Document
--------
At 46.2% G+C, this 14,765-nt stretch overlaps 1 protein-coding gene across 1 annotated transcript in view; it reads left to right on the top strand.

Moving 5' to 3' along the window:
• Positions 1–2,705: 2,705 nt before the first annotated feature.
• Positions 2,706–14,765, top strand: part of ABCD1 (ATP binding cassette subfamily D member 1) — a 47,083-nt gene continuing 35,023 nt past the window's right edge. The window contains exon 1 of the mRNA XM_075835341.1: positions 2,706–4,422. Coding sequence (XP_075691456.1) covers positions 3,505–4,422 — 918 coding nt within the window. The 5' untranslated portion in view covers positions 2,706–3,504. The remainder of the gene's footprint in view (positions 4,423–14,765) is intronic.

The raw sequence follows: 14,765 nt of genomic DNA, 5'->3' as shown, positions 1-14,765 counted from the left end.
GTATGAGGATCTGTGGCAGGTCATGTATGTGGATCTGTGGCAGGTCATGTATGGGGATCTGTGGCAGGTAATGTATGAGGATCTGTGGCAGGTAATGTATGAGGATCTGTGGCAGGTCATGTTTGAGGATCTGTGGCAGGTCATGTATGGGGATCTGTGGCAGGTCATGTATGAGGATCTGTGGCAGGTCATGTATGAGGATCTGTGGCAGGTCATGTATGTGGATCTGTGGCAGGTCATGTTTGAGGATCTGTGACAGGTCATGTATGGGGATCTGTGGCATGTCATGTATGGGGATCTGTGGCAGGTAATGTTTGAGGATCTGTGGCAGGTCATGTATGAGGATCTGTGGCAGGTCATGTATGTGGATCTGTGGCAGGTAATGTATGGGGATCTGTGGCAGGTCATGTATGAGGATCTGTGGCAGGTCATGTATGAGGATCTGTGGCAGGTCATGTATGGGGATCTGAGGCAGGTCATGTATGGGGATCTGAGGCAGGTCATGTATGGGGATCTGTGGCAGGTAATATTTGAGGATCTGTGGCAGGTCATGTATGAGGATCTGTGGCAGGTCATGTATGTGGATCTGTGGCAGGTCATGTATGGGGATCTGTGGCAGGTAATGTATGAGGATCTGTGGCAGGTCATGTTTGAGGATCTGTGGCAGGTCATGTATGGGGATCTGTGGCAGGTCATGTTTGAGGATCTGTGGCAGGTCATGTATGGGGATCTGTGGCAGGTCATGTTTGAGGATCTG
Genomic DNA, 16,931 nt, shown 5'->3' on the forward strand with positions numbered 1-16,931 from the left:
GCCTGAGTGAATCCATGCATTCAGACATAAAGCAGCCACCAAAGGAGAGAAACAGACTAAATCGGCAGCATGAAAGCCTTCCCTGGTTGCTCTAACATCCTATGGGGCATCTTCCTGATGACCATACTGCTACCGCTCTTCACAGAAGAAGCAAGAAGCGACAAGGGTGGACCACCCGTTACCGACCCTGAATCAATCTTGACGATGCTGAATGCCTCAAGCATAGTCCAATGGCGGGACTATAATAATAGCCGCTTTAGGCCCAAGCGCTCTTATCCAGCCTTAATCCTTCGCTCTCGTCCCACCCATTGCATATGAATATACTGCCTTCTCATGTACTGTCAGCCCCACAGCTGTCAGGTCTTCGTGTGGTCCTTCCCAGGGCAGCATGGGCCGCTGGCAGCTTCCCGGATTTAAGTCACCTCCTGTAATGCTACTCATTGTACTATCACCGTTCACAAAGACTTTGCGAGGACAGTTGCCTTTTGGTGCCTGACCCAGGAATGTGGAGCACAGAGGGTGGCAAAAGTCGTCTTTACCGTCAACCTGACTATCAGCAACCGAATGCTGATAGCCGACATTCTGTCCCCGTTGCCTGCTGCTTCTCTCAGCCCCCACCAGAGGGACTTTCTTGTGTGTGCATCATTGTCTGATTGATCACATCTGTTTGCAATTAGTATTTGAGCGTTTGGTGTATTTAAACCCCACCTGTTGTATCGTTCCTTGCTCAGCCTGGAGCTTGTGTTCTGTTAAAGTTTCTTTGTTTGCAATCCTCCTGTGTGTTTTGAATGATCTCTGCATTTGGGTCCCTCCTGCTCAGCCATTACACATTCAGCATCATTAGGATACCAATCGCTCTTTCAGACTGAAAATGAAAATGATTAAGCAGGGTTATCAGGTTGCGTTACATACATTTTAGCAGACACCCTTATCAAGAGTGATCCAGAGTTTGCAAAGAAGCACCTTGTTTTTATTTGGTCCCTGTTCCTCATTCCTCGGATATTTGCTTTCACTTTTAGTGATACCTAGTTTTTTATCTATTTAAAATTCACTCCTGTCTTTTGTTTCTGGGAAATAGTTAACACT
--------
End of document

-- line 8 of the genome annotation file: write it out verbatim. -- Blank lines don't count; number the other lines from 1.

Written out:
GCCTGAGTGAATCCATGCATTCAGACATAAAGCAGCCACCAAAGGAGAGAAACAGACTAAATCGGCAGCATGAAAGCCTTCCCTGGTTGCTCTAACATCCTATGGGGCATCTTCCTGATGACCATACTGCTACCGCTCTTCACAGAAGAAGCAAGAAGCGACAAGGGTGGACCACCCGTTACCGACCCTGAATCAATCTTGACGATGCTGAATGCCTCAAGCATAGTCCAATGGCGGGACTATAATAATAGCCGCTTTAGGCCCAAGCGCTCTTATCCAGCCTTAATCCTTCGCTCTCGTCCCACCCATTGCATATGAATATACTGCCTTCTCATGTACTGTCAGCCCCACAGCTGTCAGGTCTTCGTGTGGTCCTTCCCAGGGCAGCATGGGCCGCTGGCAGCTTCCCGGATTTAAGTCACCTCCTGTAATGCTACTCATTGTACTATCACCGTTCACAAAGACTTTGCGAGGACAGTTGCCTTTTGGTGCCTGACCCAGGAATGTGGAGCACAGAGGGTGGCAAAAGTCGTCTTTACCGTCAACCTGACTATCAGCAACCGAATGCTGATAGCCGACATTCTGTCCCCGTTGCCTGCTGCTTCTCTCAGCCCCCACCAGAGGGACTTTCTTGTGTGTGCATCATTGTCTGATTGATCACATCTGTTTGCAATTAGTATTTGAGCGTTTGGTGTATTTAAACCCCACCTGTTGTATCGTTCCTTGCTCAGCCTGGAGCTTGTGTTCTGTTAAAGTTTCTTTGTTTGCAATCCTCCTGTGTGTTTTGAATGATCTCTGCATTTGGGTCCCTCCTGCTCAGCCATTACACATTCAGCATCATTAGGATACCAATCGCTCTTTCAGACTGAAAATGAAAATGATTAAGCAGGGTTATCAGGTTGCGTTACATACATTTTAGCAGACACCCTTATCAAGAGTGATCCAGAGTTTGCAAAGAAGCACCTTGTTTTTATTTGGTCCCTGTTCCTCATTCCTCGGATATTTGCTTTCACTTTTAGTGATACCTAGTTTTTTATCTATTTAAAATTCACTCCTGTCTTTTGTTTCTGGGAAATAGTTAACACT